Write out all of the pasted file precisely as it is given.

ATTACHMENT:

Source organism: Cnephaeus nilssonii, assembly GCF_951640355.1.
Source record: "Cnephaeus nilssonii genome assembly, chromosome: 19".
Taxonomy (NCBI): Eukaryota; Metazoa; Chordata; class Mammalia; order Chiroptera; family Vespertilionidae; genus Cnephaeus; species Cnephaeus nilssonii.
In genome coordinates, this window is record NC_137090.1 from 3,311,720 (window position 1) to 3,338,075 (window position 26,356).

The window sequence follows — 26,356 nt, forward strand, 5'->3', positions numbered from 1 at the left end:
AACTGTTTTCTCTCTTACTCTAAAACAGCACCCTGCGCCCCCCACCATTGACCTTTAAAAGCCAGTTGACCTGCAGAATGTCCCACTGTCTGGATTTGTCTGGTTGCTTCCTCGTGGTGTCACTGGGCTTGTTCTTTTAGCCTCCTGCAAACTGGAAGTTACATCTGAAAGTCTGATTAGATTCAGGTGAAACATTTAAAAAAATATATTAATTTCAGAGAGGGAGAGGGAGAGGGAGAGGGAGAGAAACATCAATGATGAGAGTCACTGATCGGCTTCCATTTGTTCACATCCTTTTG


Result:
Source organism: Cnephaeus nilssonii, assembly GCF_951640355.1.
Source record: "Cnephaeus nilssonii genome assembly, chromosome: 19".
Taxonomy (NCBI): Eukaryota; Metazoa; Chordata; class Mammalia; order Chiroptera; family Vespertilionidae; genus Cnephaeus; species Cnephaeus nilssonii.
In genome coordinates, this window is record NC_137090.1 from 3,311,720 (window position 1) to 3,338,075 (window position 26,356).

The window sequence follows — 26,356 nt, forward strand, 5'->3', positions numbered from 1 at the left end:
AACTGTTTTCTCTCTTACTCTAAAACAGCACCCTGCGCCCCCCACCATTGACCTTTAAAAGCCAGTTGACCTGCAGAATGTCCCACTGTCTGGATTTGTCTGGTTGCTTCCTCGTGGTGTCACTGGGCTTGTTCTTTTAGCCTCCTGCAAACTGGAAGTTACATCTGAAAGTCTGATTAGATTCAGGTGAAACATTTAAAAAAATATATTAATTTCAGAGAGGGAGAGGGAGAGGGAGAGGGAGAGAAACATCAATGATGAGAGTCACTGATCGGCTTCCATTTGTTCACATCCTTTTG